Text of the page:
Use of "best efforts" or "best endeavours" in English law contracts | Fieldfisher
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Use of "best efforts" or "best endeavours" in English law contracts


United Kingdom

Irina Mikhnova and Mikhail Basisty, corporate law specialists in Fieldfisher's Russia and CIS group, consider the application of US and English law terms in Russian language contracts.

When drawing up contracts, parties sometimes include obligations – fulfilment of which depends upon third parties, external circumstances, or other obligations that might not be performed at all.

In such cases, the parties (or any parties involved in the deal) usually agree to apply all efforts to fulfil the corresponding obligations, or to assist with the occurrence of certain events.

This intention of the parties is often expressed as "best efforts". When using this term, it is important to understand its legal meaning within the framework of English law and what it implies in practical terms.

In fact, "best efforts" is a term of US law, and as of today, there are not enough court decisions to formulate a position with regard to this term under English law.

For this reason, if a contract is concluded under English law and contains the expression "best efforts", in the event of a dispute, a judge will review the contract provisions as well as the actual elements of the dispute to determine what the parties meant by this term.

"Best efforts" will most likely be interpreted by the courts by analogy with the English law term "best endeavours". Therefore, when drawing up an English law contract, it is recommended to use the wording "best endeavours", in relation to which there is a relevant case law base. 

Russian language contracts

From the Russian language point of view, there is no difference between "best efforts" and "best endeavours" – this concept is commonly translated as "все возможные усилия" ("all possible efforts").

For this reason, often when the respective obligations of the parties are discussed in Russian (or another) language, they are expressed in a contract as "best efforts".

As a result, legal uncertainty arises, as "best efforts" and "best endeavours" are terms of different jurisdictions.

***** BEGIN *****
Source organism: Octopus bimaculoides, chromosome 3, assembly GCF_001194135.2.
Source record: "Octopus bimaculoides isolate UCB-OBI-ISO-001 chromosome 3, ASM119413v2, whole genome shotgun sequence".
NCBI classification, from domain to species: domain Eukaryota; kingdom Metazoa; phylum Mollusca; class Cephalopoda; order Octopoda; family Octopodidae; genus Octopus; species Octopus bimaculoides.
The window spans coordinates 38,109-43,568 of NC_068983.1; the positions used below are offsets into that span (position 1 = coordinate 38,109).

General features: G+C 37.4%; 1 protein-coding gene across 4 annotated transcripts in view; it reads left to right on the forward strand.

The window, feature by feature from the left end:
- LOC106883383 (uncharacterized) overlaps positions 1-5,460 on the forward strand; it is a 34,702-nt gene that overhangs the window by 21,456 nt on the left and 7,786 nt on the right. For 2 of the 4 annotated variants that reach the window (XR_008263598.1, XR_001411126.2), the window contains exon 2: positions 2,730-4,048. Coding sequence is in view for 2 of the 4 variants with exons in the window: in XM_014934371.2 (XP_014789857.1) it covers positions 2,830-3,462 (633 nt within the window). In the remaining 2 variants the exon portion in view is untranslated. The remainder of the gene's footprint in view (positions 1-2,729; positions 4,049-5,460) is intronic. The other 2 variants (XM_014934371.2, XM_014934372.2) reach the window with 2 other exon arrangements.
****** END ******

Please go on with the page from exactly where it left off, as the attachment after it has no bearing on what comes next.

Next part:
In each particular situation, the interpretation of "best endeavours" will depend on the context of a contract and transaction.

However, in general terms, this term means the following: the party will be obliged to take all the actions that it can take and which can lead to the desired result irrespective of its own interests (subject to the limitations discussed below).

This implies all possible actions that would be taken by a reasonable person who wishes to achieve a similar result in such circumstances. In other words, the party making the commitment to "best endeavours" should take appropriate actions, even if they are, to some extent, detrimental to its own interests.

In practice, this means that a person undertakes to take any commercially feasible actions (taking into account costs and the level of complexity), incur costs or losses (including possible legal proceedings) and may need to attract resources from another business to fulfil the obligation.

Nevertheless, the party is not obliged to go beyond the reasonable, that is, for example, take actions that will lead to its bankruptcy, or which are obviously doomed to fail. Thus, if efforts are made to, for example, obtain any approval of the transaction, and these efforts have not been successful, the party may need to continue negotiations or appeal the decision in order to fulfil its obligations.

Another term used in English law as an alternative to "best endeavours" is "reasonable endeavours", which implies a less significant involvement of the party in terms of time and money to achieve the goal.

The main difference lies in the fact that the obligated party should not perform actions that would harm its own interests. In practice, this obligation means that the party undertakes any commercially viable actions to the extent that they do not have negative consequences for the commercial interests of that party.

The party may also consider the cost of implementing such an action and assess the chances of success before taking any action. This also means that there could only be one course of activities, and it is not required that the party takes all possible reasonable actions.

There are other possible variations, such as "utmost endeavours", "all reasonable endeavours", "commercially reasonable endeavours" (or "reasonable commercial endeavours"), which can also be found in contracts.

If you have any questions or concerns on this topic, Fieldfisher's corporate law specialists within out Russia and CIS group we will be glad to provide practical advice on the use of the above terms in English law contracts. Should you need a more detailed consultation on this or any other question, please do not hesitate to contact us.

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